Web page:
Written by Dylan Callaghan
Diablo Cody is on the hunt for a Six Dollar Burger. But spare the “snarkage,” punk-os: the burger has nothing to do with this blogger-turned-Oscar-winning-scripter’s fondness for food.
The nimbly-worded Juno scribe and erstwhile stripper is giving an interview to the Writers Guild of America, West Web site about her Showtime series United States of Tara. She’s famished because she’s just out of a marathon costume fitting for a guest cameo on TV’s reboot of Beverly Hills 90210 (she calls it, “the greatest thing I’ve ever done”) and has overlooked eating, leaving her blood sugar to plummet.
But again, the burger quest isn’t even about blood sugar. It’s about the central truth that Diablo Cody doesn’t plan anything -- nothing in her life -- from her writing to her basic sustenance. That’s the key. She didn’t overtly plan to write a book or a screenplay, much less such a startlingly winning and original one.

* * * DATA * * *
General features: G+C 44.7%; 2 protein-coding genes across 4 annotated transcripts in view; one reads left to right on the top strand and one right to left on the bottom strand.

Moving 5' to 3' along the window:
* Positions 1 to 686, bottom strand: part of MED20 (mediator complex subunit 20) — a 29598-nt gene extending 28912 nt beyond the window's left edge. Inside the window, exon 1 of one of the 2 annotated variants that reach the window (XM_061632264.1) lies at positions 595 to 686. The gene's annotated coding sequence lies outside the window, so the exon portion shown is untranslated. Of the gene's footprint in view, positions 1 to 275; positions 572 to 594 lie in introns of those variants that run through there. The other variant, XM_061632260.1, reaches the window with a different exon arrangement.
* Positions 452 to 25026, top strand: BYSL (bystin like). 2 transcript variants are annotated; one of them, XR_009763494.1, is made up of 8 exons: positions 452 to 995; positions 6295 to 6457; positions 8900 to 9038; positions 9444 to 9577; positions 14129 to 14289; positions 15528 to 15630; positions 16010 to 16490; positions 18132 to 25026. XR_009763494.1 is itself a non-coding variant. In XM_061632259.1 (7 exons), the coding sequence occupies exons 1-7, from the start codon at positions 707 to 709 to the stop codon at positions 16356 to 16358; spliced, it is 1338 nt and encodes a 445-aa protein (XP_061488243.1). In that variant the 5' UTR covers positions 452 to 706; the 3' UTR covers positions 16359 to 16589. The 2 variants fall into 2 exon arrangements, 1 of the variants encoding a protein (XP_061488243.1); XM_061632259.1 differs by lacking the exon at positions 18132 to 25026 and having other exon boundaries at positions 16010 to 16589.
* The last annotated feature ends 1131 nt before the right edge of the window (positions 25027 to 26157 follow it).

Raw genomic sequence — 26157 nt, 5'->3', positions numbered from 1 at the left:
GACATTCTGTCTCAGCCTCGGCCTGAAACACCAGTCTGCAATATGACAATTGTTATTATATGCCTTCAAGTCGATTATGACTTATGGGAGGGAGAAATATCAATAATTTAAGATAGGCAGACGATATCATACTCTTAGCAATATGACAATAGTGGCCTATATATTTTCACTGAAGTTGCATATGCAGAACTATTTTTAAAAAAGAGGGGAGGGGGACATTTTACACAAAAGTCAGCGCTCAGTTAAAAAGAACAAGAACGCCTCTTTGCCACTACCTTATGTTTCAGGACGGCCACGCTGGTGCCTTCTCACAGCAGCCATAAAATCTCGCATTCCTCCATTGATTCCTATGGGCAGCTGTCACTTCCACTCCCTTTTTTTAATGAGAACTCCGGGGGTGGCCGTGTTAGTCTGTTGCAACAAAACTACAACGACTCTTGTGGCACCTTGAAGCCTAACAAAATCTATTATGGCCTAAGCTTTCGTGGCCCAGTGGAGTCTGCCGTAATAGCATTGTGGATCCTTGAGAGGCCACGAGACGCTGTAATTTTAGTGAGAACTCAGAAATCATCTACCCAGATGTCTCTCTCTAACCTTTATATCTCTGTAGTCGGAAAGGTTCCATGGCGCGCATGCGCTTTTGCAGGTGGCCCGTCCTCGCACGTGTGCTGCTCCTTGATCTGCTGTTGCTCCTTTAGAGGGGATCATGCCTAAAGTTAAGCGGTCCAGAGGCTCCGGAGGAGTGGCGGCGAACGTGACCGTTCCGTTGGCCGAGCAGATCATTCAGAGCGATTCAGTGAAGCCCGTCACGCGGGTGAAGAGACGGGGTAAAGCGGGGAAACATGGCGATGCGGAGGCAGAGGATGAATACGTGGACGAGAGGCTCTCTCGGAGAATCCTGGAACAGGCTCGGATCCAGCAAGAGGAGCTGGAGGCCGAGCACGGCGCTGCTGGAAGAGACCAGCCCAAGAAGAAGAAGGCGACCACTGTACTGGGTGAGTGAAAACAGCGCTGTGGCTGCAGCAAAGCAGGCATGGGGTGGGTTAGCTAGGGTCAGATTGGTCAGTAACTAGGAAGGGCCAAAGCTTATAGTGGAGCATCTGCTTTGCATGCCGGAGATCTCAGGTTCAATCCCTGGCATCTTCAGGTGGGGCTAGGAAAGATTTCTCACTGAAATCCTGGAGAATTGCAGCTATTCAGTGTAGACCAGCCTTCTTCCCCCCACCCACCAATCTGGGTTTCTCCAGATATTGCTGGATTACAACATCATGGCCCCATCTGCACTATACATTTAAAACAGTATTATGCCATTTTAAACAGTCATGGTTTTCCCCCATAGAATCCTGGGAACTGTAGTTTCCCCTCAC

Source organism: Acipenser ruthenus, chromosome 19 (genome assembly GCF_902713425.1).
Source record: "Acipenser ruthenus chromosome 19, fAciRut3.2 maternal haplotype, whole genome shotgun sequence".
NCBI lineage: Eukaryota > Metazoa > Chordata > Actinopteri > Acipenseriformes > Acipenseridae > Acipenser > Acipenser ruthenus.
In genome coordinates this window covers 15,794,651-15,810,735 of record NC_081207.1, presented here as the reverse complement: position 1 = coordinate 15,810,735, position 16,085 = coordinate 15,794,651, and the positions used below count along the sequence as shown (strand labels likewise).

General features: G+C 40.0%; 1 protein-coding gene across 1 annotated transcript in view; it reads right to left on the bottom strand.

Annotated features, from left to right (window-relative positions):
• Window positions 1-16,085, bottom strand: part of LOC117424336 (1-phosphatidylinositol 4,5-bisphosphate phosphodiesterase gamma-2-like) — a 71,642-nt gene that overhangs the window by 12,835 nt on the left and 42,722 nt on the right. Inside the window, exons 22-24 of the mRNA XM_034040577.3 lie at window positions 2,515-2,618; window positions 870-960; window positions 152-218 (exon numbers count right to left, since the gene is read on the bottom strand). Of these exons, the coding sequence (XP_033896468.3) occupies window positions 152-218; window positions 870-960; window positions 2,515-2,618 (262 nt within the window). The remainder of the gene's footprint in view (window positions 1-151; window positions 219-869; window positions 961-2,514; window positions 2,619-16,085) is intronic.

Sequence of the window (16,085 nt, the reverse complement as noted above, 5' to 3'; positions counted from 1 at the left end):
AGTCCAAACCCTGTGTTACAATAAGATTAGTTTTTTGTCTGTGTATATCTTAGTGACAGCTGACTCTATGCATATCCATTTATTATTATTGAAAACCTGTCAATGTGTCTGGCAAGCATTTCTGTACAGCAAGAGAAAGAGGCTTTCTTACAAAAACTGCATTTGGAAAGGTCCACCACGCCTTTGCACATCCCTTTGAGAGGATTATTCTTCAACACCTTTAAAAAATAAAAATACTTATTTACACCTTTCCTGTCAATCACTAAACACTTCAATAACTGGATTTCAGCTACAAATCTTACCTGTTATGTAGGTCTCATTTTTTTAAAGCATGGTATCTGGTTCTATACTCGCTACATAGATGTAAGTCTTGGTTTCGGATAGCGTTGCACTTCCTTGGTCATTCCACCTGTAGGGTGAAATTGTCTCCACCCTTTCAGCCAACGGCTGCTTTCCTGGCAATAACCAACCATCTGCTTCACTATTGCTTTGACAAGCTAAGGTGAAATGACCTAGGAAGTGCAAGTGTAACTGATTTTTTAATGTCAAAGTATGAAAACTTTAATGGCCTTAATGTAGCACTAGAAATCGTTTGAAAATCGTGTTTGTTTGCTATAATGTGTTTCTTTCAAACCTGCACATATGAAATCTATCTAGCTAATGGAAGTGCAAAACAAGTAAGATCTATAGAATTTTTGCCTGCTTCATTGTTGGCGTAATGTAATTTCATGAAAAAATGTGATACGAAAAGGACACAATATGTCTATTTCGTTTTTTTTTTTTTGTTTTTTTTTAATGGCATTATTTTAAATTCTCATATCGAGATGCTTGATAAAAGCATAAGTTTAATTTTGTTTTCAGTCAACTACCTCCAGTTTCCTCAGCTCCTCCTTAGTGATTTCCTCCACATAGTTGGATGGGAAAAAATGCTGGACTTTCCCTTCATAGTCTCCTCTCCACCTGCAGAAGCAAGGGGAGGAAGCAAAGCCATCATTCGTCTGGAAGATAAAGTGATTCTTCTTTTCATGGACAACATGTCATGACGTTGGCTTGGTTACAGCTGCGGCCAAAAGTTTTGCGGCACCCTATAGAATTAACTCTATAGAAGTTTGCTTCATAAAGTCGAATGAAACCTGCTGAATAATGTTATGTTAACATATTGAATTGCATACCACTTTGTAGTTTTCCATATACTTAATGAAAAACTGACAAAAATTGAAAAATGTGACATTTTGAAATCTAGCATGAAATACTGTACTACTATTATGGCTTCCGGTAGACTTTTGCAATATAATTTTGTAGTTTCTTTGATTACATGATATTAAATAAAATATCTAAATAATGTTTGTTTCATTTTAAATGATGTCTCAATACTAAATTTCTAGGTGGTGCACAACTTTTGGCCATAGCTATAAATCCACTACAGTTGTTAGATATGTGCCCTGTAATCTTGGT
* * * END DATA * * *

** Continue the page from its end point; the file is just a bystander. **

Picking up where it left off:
She just fo shizzled it when the fates called.
That’s why, nearly an hour after the interview starts, the Six Dollar Burger has again dropped from her radar. During a sprawling, Cody-ism-laden conversation, she riffs with her now-famous “womp, there it is!” bluntness on her new television show, which stars Toni Collette as a housewife with multiple personality disorder, the notion that her cynicism might be covering a mostly candy center, and the fact that the mother of her creative power is, essentially, chaos.